There was an embarrassment of riches
coming out this week from The Metropolitan Opera on DVD. Some of the best of their recent Live in HD series finally reached an in-home format where you could watch it at your leisure on something other than a computer monitor. And as much as I loved the Salome and Madama Butterfly from the 08/09 season
, I feel a particular affection for the other two big releases this week, John Adams’ Doctor Atomic
and Verdi’s Simon Boccanegra
in that they were both productions I had the pleasure of seeing live in the house. (You can read my prior thoughts on Doctor Atomic here
and Boccanegra here
.) The releases are notable further in that they both capture operas recently released with similar stars in other productions from other houses. This is the Metropolitan Opera's unique take on these operas and represents a snapshot of where the house is artistically right now.
John Adams’ Doctor Atomic
has installed itself already in the minds of many as one of the new century’s first important new operas. Less than a decade old, the Met has provided Adams’ dark, dense, and beautiful opera with its second available DVD recording, which is a testament to how strongly some people believe in this particular opera. I’m one of them and was thrilled to see Penny Woolcock’s staging live on, even if I don’t think it improved on the original Peter Sellars vision seen in both San Francisco and Chicago
. Gerald Finley stars again in the role he created of J. Robert Oppenheimer. Finley’s performance of the Act I concluding aria, “Batter My Heart”, remains an indelible moment in contemporary opera and one seriously beautiful piece of music. There are appearances from Richard Paul Fink, Eric Owens, Meredith Arwady, Thomas Glenn, and Sasha Cooke to appreciate as well. But perhaps the other name associated with this production that makes the DVD so highly recommended is the Met Opera debut of conductor Alan Gilbert the year before he took over his current post as Music Director of the New York Philharmonic. His masterful handling of this contemporary score was a clear indication of the passion and interest for new music he would bring across the Lincoln Center Plaza and it makes for one exciting opera performance. Plus, if you look hard enough, you may see me in the audience for this taped performance.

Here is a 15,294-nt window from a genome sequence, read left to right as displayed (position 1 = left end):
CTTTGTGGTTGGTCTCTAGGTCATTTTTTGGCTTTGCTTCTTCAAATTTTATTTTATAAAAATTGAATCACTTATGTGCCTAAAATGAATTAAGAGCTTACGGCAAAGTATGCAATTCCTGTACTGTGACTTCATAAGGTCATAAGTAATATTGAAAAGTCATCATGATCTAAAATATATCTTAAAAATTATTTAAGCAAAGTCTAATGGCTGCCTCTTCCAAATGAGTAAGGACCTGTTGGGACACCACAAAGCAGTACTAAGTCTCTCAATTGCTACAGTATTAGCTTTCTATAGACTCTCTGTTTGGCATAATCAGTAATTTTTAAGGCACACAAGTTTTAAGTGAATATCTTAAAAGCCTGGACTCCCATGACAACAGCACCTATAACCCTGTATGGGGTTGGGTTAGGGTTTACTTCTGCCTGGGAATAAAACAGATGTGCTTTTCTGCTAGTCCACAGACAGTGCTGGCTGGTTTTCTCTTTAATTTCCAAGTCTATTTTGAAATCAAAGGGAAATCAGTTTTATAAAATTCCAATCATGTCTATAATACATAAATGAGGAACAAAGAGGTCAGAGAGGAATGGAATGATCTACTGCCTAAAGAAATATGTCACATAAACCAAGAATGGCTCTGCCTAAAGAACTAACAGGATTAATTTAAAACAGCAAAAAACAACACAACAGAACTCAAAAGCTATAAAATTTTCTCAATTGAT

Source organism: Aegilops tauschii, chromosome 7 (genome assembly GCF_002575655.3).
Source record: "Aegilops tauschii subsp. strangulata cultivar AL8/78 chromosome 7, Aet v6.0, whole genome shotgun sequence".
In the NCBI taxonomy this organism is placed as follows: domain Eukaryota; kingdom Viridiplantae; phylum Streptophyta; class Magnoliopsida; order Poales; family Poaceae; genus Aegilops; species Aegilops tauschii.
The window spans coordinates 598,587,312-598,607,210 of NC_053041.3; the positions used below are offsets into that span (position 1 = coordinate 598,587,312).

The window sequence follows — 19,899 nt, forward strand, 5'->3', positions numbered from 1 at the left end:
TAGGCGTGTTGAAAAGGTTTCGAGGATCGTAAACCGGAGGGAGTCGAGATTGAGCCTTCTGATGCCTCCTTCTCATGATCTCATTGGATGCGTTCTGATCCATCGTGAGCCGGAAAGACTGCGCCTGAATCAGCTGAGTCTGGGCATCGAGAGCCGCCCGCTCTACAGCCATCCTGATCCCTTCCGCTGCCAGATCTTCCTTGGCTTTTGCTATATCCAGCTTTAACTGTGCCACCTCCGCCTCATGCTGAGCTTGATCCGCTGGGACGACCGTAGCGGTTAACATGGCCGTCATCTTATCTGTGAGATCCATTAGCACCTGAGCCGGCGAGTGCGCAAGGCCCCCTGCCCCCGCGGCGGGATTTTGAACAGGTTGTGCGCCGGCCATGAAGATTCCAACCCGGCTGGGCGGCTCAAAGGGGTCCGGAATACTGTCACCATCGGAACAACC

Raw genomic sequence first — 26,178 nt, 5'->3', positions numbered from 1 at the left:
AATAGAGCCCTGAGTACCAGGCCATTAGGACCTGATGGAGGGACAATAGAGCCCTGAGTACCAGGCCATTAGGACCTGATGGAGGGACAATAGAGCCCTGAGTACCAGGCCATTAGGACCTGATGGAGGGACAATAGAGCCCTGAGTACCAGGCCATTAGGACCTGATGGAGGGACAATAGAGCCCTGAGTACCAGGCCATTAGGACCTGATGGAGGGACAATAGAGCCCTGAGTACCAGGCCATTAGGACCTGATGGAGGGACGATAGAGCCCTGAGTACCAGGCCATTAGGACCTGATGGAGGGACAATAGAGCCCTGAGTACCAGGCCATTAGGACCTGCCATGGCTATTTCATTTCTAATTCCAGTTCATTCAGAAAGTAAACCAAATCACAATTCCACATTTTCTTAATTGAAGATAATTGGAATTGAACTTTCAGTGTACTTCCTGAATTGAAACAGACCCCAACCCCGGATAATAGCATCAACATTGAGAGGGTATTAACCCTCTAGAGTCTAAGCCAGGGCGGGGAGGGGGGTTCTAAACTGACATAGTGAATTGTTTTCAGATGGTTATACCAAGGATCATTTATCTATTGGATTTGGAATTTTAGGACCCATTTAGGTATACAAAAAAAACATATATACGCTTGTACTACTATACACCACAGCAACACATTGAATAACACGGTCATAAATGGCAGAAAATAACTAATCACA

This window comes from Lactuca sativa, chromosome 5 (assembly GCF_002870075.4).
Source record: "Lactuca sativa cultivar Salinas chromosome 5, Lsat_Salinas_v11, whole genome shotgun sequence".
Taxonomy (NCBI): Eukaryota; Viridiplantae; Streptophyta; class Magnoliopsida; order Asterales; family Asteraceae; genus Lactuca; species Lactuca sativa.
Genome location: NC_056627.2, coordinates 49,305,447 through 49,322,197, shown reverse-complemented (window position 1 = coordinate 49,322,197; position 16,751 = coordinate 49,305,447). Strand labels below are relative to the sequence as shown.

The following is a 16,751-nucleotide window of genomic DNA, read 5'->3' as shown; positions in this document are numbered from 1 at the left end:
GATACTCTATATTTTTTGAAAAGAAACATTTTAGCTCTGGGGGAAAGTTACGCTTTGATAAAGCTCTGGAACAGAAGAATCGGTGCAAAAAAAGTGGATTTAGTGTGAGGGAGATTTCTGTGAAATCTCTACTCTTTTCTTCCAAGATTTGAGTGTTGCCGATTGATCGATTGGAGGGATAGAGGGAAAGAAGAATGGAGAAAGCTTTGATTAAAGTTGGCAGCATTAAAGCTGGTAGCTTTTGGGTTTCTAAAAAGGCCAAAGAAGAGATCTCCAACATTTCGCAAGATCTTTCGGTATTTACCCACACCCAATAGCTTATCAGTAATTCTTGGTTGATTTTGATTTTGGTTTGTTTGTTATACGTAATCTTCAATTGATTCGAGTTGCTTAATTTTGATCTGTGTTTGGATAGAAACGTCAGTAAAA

Understandably, though, Doctor Atomic
is not necessarily everyone’s cup of tea with its abstract, amalgamated and often poetic libretto. And for those folks, the new release of Verdi’s Simon Boccanegra
may be more to their liking. The big story here was the casting of opera super-star Placido Doming in the title baritone role. And while it’s possible to see this simply as stunt casting, even a cursory viewing of the work indicates quite the opposite. True, Domingo’s tenor voice greatly changes the familiar tone of the title role. But his star power, acting expertise, and sheer tele-magnetism make this a performance worth seeing. This revival of the somewhat dated Giancarlo del Monaco staging can look a little dreary in the flesh, but the HD cameras inject some life into the dark and static sets making everything more intimate. There are other DVDs available of Domingo singing this role in the recent past that are now available. But none of them have the superb Metropolitan Opera orchestra or music director James Levine on the podium. This may not be the way Verdi imagined Boccanegra
sounding, but I'd wager even he would be hard pressed to deny that it is a great and very watchable performance.